April 18, 2023
As our businesses grow, so do our brands. But that doesn’t mean we all need to dive head-first into a rebrand any time things change a little bit or we start to think of new ideas.
Making big changes to a business like that could end up doing more harm than good. Sometimes only a simple refresh is needed.
But what about when your business has grown in a way that seems like it’s totally different from the original spirit of your brand? A rebrand or a refresh won’t do — that’s like putting a little wrapping tape on a leaky pipe. It won’t hold for long.
What if that new offer you’ve dreamed up doesn’t quite serve your audience? What if you want to add a whole new line or products to your service-based brand? And what if you’re realizing your “ideal client” or offer isn’t so ideal, after all?
This is when it’s important to zoom out to get a bird’s eye view (or maybe even an astronaut’s view) of your brands… and really take a look at what’s changing.
This is also where it’s valuable to understand the difference between a rebrand, sub-branding, and sister brands!
Think of your brand like a solar system: Within your offers, what’s the sun? What are the planets? What are the moons?
Basically, you can think of the sun as your existing business. Because no matter what you decide to do with it, that business, its values, and all of the history within it serve as the baseline for everything else.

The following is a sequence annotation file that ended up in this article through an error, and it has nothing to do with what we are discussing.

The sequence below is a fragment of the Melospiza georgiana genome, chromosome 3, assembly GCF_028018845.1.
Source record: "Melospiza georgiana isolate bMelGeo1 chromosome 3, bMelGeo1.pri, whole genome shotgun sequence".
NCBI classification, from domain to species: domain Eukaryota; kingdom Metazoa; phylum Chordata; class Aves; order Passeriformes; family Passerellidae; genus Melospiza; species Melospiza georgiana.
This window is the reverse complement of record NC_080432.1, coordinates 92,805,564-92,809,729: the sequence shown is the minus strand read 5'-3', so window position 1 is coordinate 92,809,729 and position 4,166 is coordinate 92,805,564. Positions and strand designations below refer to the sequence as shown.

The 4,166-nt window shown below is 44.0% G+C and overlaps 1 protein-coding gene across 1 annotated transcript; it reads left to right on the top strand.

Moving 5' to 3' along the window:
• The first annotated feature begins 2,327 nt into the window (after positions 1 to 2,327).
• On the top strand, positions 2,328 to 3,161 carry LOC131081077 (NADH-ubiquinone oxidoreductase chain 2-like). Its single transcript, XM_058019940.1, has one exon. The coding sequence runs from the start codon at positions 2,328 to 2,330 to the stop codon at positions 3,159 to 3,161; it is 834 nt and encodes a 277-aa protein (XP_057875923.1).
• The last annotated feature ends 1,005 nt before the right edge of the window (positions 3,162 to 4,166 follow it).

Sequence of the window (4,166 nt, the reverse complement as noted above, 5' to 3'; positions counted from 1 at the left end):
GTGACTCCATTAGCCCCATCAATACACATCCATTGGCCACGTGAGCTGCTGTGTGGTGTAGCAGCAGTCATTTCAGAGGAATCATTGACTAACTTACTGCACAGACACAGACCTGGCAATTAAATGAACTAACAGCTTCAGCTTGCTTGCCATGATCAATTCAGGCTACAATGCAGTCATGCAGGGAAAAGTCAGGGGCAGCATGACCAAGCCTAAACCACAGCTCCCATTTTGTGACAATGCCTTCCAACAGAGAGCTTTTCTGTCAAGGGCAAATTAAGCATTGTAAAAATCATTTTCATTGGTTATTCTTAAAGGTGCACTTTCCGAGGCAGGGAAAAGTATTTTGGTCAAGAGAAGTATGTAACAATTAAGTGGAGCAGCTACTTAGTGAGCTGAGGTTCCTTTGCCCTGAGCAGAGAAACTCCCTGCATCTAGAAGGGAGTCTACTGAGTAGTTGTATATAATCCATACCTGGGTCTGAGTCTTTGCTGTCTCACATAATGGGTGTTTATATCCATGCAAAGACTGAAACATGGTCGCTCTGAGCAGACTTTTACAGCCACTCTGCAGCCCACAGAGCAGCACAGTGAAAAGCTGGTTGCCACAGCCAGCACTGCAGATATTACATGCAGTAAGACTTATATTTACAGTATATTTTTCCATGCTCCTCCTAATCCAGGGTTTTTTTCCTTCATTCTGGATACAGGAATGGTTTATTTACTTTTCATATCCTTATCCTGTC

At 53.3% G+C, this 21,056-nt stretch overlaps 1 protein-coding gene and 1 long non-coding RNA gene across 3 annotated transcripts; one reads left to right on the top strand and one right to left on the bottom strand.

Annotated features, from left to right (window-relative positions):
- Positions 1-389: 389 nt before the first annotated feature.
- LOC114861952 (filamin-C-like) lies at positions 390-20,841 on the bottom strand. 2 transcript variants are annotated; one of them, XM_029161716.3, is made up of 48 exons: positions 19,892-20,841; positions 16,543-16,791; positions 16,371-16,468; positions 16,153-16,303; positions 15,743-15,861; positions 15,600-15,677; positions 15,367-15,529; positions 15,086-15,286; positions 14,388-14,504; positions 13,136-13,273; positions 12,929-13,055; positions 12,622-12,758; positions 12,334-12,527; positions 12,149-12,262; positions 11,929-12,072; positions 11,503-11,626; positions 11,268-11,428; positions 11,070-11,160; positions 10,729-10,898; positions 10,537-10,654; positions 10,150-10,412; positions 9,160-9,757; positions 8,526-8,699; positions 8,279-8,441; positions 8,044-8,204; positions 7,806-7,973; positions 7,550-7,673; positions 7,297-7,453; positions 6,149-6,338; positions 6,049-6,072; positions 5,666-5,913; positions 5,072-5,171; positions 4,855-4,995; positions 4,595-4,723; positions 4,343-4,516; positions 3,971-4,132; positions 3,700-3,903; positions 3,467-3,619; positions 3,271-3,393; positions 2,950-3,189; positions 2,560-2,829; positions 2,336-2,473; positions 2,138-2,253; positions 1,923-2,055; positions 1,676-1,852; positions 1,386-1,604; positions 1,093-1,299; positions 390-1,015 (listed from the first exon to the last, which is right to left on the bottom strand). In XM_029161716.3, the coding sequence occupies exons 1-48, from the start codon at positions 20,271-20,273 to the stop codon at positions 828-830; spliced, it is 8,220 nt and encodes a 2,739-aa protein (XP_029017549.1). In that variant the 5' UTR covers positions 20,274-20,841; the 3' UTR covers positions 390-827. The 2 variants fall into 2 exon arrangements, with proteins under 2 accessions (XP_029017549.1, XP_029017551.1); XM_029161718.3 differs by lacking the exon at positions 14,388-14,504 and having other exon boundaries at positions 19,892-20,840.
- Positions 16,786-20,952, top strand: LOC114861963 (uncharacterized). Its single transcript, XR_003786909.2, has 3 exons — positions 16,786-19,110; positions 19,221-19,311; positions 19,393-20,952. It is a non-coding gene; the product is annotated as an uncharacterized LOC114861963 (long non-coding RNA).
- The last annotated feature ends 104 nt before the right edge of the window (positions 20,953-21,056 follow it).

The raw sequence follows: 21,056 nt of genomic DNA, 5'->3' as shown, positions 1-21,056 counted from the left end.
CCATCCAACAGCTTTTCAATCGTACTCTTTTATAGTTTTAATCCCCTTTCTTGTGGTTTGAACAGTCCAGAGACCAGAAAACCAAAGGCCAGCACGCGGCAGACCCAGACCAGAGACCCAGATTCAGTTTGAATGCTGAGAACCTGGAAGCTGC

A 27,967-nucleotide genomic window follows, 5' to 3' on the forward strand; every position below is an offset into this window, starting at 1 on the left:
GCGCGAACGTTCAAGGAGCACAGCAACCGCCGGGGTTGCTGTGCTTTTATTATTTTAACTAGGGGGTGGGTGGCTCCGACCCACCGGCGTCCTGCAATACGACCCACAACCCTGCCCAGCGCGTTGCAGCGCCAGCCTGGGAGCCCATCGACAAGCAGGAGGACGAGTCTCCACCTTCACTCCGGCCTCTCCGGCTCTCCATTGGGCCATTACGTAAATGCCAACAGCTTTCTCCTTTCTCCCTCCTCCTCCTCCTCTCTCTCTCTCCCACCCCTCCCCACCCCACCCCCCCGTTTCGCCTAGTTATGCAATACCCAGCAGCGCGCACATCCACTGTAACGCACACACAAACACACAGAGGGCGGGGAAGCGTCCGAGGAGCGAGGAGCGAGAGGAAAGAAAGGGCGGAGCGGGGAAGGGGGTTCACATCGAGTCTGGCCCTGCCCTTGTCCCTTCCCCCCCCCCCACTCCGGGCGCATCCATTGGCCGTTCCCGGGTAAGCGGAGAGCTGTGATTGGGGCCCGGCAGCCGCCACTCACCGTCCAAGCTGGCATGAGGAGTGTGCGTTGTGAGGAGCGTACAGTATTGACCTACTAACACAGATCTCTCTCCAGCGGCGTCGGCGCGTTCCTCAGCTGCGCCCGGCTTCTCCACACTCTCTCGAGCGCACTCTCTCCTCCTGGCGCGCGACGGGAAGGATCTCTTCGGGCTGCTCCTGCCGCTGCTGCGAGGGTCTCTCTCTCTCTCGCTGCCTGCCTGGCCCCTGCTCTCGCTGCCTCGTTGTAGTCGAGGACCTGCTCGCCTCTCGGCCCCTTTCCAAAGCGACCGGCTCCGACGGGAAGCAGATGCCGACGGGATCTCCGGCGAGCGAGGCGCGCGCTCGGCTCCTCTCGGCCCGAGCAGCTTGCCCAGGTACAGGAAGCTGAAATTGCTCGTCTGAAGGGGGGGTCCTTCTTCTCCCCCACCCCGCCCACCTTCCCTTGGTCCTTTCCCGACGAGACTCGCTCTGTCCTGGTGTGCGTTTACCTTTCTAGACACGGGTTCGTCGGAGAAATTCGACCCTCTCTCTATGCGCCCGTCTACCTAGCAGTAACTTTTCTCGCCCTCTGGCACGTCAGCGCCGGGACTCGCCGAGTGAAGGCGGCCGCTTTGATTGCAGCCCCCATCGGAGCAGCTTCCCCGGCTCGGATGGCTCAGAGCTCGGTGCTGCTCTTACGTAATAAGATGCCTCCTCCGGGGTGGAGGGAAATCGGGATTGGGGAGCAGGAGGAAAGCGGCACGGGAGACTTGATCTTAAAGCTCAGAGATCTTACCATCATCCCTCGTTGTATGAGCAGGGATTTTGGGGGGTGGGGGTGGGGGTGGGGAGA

Your brand, and all of the touchpoints we mentioned above (design, copy, values, customer service), are the planets. They’re the “anchors” that hold your biz down, and give it life.
Now, let’s zoom out even further. Let’s think of your brand like the universe.
While they may not be part of the core solar system (the pieces that revolve around each other all the time), you may have other elements in your universe that expand your brand.
You might add in events, physical locations, artwork or digital downloads, courses, books, partnerships, non-profits, and so on.
When your business “universe” starts to expand (like any good universe is wont to do), it’s important to figure out which pieces are part of the current solar system — and which ones might need their own.
Every single brand — whether it’s a sister brand, sub-brand, or a rebrand — has two things in common.
First, they have a client persona. This is the person you are talking to (your client) and how they are feeling (why they would need your services). Some people also call this a client avatar or ideal customer avatar. You’re basically just getting a feel for the person you want to help and what they’re experiencing.